Code Review for a new HAL GPIO implementation

Hello,

I recently managed to create a PAC for the Vorago VA108xx family of devices which are based on ARM Cortex-M0 and now I'm interested in writing a HAL. I've written a first version for a HAL which is heavily based on the stm32fXxx GPIO HAL implementations. Some of these implementation differ in style, which might be because the hardware might obviously be slightly different. For example, The stm32f0xx implementation used critical sections and then stole the pointer to the peripherals directly. Other implementations simply took a mutable reference to the peripheral instead, which is what I chose on a later iteration. Other than that, A lof of the code is similar to the other implementations, but there are some hardware specific details.

For example, the output pins are only stateful if a certain bit is set, which is different from the stm32 implementations, so I had to get a little bit creative there.

It would be great if some experienced HAL library writer could review the implementation :slight_smile: .
It can be found here: Added first GPIO implementation by robamu · Pull Request #2 · robamu/va108xx-hal-rs · GitHub

Let me know if I should post this in CodeReview instead, I wasn't fully sure where to best post this.

Kind Regards
Robin Müller

@robamu, I wrote the latest version of the GPIO module for the atsamd-hal. I took a slightly different approach that doesn't require macros. I'm not sure if you're interested, but I did a small write-up of it here and you can see the actual docs and implementation here.

Some people don't like the type-level approach, but I really appreciate when it catches mistakes at compile-time, which it has already done for me in real-life code.

Hello,

it looks very interesting, thanks for t he good write up as well. I guess there is not "best-practice" yet when it comes to writing HAL code, and maybe there never will be. I think I will focus on getting working code for all major peripherals first, but I might consider refactoring it in the future :slight_smile:

Kind Regards
Robin

For example, The stm32f0xx implementation used critical sections and then stole the pointer to the peripherals directly. Other implementations simply took a mutable reference to the peripheral instead, which is what I chose on a later iteration.

Depending on your chip, critical sections or a reference to the peripheral may not be needed. For your chip, is it possible to change a pin's mode without modifying bits from other pins? I believe the stm32 family of devices often requires one of those two approaches, because the GPIO peripheral fundamentally cannot set pin modes individually. But not all chips are like that.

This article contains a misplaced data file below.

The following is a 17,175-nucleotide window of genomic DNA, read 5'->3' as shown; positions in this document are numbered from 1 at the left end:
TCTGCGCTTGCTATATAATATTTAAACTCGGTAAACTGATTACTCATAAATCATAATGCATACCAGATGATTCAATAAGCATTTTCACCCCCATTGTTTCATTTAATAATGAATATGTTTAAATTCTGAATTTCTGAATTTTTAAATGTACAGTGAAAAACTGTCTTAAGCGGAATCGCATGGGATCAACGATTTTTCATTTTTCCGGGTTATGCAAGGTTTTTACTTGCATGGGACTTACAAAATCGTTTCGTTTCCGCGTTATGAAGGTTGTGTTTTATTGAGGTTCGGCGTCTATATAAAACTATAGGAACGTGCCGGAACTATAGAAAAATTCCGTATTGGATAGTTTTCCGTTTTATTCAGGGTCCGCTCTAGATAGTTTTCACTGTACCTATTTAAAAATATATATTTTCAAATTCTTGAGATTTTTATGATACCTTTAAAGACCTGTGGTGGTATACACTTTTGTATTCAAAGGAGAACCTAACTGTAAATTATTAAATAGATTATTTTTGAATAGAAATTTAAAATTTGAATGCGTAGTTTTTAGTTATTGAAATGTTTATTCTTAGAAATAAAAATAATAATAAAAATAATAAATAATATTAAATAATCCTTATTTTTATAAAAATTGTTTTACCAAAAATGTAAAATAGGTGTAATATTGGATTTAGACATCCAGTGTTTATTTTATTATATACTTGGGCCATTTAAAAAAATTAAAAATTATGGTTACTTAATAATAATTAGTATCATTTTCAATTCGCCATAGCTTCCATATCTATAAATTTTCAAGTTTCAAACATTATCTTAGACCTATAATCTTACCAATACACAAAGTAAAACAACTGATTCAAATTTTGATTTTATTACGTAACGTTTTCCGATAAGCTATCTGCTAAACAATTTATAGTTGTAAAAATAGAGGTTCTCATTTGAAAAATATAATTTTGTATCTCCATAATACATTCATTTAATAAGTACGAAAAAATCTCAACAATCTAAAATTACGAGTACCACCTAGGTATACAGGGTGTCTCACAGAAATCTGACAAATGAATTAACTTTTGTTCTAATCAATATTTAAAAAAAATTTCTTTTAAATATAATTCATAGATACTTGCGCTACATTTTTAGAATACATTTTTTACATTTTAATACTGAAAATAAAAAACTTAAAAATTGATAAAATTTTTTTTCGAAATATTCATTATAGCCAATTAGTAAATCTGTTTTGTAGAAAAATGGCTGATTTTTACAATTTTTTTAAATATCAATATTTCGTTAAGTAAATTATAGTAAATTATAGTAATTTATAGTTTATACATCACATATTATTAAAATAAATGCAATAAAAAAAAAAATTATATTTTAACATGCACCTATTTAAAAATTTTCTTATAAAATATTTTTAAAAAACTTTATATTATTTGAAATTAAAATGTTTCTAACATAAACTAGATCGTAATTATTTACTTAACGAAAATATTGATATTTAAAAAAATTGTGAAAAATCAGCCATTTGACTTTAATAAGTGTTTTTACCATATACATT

For instance, gpio::v1 of atsamd-hal looked a lot like your module. Each pin required access to the PORT peripheral when changing pin modes. But in gpio::v2, I was able to use the WRCONFIG register to set all of the pin mode bits independently for each pin. With that change, we no longer needed to arbitrate access to the PORT peripheral. Each pin has complete control over itself. (See the RegisterInterface trait in atsamd-hal for the way we did it)

Also note that, by requiring a reference to the peripheral, you still require some level of critical section in any non-trivial code. For instance, if you're using RTIC and need to access pins from multiple tasks (interrupt handlers) at multiple priority levels, you'll need to provide the peripheral as a shared resource. And shared resources need to be locked before use. The RTIC critical section is less than a full, interrupt::free critical section, because it takes priorities into account, but it's still a critical section.

Some other comments from a brief look:

/// Fully erased pin
pub struct Pin<MODE> {
    i: u8,
    port_id: char,
    port: *const dyn GpioRegExt,
    _mode: PhantomData<MODE>,
}
  • I don't know that char is the best choice for port_id. You're using a four-byte, UTF-32 character, with thousands of possible options, to represent a choice between A and B. I think it might make more sense to create a custom enum here.
  • The *const dyn GpioRegExt seems unnecessary here. It's a fat pointer and uses dynamic dispatch, which is a high price to pay for basic IO. I think there's probably a better way to do that. Couldn't you make the GpioRegExt trait functions inherent functions on Pin instead? Maybe there's an issue with the PAC that makes that difficult? You could always patch the PAC. Or you might be able to work around it by making your own PAC-like struct (see example here).
  • You call Pin "fully-erased", but it still uses a type for the pin mode. If you wanted to create an array of multiple pins in different modes, it wouldn't be possible with Pin as it currently exists. In atsamd-hal, we have DynPin for the fully-erased version, if you're looking for more examples.

Does anything prevent users from calling .split() twice? I don't see anything. If not, users could safely create two copies of the same pin.